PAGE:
Bitcoin price drops 5%, according to Coinbase data
The price of bitcoin has fallen nearly 5% in the past 24 hours, again falling below $ 54,000 per coin after hitting $ 57,800 over the weekend.
Bitcoin was last trading hands for around $ 53,700 per coin, according to data from Coinbase.
A US weekend rally sent bitcoin to its highest price since mid-May, but crypto is still nearly 40% below its peak of nearly $ 88,000 per coin in April.
The latest episode of bearish trading comes after the latest version of the US Senate infrastructure bill left questions about its potential impact on cryptocurrencies, particularly with regard to taxes.
The crux of the matter is whether the bill will expand the definition of “broker” to include various parties involved in the cryptocurrency market.
According to Coinbase, the latest iteration of the bill, which was released on Sunday, includes a narrower definition of the term than that previously proposed, but it still left open the possibility that some crypto players could be forced to new tax obligations if and when the bill passes.
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Bitcoin’s price topped $ 54,000 last week after Amazon posted a job posting for a “digital currency and blockchain product manager.”
âAs one of the world’s largest e-commerce companies, Amazon processes billions of secure online transactions through numerous payment methods and capabilities across the world,â the announcement said.
âThe Payment Acceptance and Experience team is looking for an experienced Product Manager to develop Amazon’s digital currency and blockchain strategy and product roadmap,â he adds.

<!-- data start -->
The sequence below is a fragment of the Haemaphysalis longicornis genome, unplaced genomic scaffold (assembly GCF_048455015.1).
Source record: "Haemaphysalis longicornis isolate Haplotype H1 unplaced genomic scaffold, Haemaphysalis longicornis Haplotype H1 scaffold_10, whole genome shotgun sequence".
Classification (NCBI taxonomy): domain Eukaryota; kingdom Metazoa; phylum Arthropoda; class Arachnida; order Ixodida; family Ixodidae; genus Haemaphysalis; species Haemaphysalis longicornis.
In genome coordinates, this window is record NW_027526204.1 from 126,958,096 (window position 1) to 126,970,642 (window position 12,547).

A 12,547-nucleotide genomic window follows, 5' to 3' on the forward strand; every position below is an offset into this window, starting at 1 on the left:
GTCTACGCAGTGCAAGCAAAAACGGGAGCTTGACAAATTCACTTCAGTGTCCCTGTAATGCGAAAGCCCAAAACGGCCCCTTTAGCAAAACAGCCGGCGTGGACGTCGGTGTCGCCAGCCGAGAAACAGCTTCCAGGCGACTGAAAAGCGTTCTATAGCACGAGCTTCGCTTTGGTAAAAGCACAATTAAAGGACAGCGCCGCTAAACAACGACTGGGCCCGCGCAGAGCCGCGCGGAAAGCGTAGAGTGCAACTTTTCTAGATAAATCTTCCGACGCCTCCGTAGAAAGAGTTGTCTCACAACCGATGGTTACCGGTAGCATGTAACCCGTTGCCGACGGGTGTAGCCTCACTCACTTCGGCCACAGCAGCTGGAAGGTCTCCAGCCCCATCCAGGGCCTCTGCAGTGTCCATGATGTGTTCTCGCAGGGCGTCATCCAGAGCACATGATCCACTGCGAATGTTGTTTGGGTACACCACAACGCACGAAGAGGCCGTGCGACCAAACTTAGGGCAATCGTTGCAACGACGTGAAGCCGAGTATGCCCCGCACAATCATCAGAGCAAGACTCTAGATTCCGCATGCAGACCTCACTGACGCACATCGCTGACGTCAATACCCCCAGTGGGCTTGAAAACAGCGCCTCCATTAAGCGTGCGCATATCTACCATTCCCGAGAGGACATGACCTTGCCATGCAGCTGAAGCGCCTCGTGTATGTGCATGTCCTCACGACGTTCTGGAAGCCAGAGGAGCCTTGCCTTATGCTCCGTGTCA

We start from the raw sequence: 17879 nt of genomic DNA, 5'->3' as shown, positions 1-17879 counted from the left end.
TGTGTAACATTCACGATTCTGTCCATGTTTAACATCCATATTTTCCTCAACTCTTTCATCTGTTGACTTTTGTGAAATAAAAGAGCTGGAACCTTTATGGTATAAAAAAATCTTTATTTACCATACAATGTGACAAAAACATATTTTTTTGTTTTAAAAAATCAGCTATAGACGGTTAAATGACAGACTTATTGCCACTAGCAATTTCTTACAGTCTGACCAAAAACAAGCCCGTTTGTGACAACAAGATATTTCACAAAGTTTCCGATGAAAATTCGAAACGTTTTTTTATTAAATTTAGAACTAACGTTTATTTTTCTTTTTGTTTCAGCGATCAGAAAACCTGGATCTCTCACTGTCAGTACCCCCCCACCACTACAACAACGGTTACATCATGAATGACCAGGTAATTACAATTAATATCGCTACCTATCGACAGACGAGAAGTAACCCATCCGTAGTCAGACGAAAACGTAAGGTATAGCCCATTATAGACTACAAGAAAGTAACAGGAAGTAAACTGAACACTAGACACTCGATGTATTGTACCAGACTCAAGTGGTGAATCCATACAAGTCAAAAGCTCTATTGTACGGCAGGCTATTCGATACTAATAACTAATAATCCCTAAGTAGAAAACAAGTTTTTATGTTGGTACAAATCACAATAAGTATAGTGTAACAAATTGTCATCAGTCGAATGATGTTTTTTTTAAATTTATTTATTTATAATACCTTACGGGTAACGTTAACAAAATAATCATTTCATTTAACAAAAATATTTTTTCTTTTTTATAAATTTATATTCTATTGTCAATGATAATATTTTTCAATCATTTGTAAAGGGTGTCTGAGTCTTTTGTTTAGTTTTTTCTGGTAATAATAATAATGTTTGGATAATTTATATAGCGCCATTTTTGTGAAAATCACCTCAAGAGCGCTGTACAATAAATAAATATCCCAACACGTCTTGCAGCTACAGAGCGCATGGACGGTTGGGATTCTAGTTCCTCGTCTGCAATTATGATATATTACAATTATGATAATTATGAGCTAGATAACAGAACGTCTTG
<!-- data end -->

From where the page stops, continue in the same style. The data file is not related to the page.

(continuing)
An Amazon spokesperson confirmed that the company is looking for opportunities to enter the crypto space.
âWe are inspired by the innovation happening in the cryptocurrency space and explore what that might look like on Amazon,â the spokesperson said.
“We believe the future will be built on new technologies that enable modern, fast and inexpensive payments, and hope to bring that future to Amazon customers as soon as possible.”
And at last month’s “The B-Word” conference, Jack Dorsey, CEO of Twitter, Elon Musk, CEO of Tesla, and Cathie Wood, CEO of ARK Invest, also helped to generate excitement among investors.
At the conference, Mr Musk said Tesla would “very likely” return to accepting bitcoin again, as more renewable energy is used to mine digital currency.
He also reiterated that he won’t be selling his personal bitcoin holdings anytime soon and revealed that his company SpaceX also owns bitcoin.
This article originally appeared in the New York Post and has been reprinted here with permission